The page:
The Impact of Organochlorine Pesticides and Lipid Biomarkers on Type 2 Diabetes Mellitus
Eden, Paul Robert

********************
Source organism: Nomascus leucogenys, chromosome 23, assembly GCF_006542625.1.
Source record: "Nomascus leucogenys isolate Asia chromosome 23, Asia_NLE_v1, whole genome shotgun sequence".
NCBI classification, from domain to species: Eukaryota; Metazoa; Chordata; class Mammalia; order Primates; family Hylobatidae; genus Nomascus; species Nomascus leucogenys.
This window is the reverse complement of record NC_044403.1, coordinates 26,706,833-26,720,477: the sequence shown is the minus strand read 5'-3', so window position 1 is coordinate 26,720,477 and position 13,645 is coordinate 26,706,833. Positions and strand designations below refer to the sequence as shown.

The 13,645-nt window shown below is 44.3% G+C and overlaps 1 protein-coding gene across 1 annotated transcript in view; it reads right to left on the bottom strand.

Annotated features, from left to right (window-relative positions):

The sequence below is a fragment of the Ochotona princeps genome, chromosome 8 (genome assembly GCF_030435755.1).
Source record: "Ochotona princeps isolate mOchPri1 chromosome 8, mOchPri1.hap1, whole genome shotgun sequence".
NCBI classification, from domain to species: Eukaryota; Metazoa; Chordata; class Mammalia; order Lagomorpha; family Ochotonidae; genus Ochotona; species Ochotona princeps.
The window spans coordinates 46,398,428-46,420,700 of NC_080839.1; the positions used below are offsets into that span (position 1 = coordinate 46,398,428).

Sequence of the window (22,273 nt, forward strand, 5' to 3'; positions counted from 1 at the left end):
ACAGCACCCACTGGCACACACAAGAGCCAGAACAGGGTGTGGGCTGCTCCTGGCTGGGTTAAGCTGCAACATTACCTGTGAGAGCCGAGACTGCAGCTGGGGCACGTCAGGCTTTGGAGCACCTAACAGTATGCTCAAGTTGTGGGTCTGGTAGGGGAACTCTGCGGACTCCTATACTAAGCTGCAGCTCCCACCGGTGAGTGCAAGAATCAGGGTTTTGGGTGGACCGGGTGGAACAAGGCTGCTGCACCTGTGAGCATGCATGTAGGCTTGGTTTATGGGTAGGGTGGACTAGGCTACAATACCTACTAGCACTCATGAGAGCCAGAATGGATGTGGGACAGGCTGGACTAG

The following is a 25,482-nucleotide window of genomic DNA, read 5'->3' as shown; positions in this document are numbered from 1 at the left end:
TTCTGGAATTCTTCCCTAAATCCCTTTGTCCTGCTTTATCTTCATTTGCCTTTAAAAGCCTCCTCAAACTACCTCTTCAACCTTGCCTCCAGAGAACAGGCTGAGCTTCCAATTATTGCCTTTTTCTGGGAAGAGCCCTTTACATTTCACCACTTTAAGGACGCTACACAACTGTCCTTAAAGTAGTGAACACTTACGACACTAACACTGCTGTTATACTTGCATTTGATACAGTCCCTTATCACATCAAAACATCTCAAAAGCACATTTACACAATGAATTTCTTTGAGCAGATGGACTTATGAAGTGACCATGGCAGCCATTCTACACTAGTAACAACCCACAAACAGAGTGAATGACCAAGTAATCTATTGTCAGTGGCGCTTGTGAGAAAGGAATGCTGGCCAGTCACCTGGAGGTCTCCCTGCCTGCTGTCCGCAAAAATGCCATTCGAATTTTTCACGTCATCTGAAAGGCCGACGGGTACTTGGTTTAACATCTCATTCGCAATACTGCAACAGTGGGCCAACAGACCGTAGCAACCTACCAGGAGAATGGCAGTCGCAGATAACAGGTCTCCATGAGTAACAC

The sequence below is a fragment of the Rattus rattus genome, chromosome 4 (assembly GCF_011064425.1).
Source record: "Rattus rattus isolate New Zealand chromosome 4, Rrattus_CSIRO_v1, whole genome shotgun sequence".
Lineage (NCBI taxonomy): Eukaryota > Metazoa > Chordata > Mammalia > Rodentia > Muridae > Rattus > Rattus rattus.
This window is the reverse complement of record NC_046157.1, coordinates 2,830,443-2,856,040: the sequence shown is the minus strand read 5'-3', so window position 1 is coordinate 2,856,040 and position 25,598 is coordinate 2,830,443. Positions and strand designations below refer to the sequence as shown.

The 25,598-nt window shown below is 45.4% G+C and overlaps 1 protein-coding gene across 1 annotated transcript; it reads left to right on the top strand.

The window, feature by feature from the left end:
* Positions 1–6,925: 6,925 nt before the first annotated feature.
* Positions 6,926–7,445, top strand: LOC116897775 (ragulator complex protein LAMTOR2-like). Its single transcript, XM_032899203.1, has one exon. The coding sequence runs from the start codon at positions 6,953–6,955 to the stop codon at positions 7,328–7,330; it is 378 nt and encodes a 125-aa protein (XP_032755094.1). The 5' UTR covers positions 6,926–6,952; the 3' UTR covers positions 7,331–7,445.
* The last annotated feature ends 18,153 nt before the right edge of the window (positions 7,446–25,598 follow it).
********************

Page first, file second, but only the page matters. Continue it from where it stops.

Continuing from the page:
Type 2 diabetes mellitus (T2DM) is classified as a metabolic disorder characterized by hyperglycemia that results from defects in insulin action and/or secretion, and currently affects 8.3% of the US population according to the CDC’s 2011 National Diabetes Fact Sheet. Several contributing factors have been identified to development of this disease. Published evidence indicates type 2 diabetes mellitus (T2DM) patients display lower overall paraoxonase activity and that this may be partially due to genetic variations in the paraoxonase-1 (PON-1) gene. Some bioaccumulative organochlorine (OC) pesticides have been shown to contribute to increased T2DM prevalence. In addition, these OC compound levels have been associated with alterations in adipocyte cytokine levels as well as increased inflammatory markers. Three hundred blood samples with clinical and demographic information were obtained from two US Air Force hospitals. A total of 151 non-diabetics and 149 T2DM subjects were evaluated for PON-1 activity, PON-1 Q192R and L55M genetic polymorphisms, OC compound concentrations, inflammatory marker levels and adipokine concentrations. PON-1 activity, using diazoxon as the substrate, was decreased in the T2DM subjects. Some of the PON-1 genetic polymorphisms tested were also associated with decreased PON-1 activity. OC compound levels were increased in the T2DM subjects. The non-diabetic subjects possessing elevated DDE and trans-nonachlor were associated with increased inflammation, a common hallmark of early T2DM development. Additionally, elevated OC levels were seen in association with altered adipokine concentrations. Overall, a decrease in the antioxidant properties of PON-1 as well as factors contributing to chronic low level inflammation such as elevated OC plasma concentration appear to be significant contributors to T2DM prevalence in the population studied.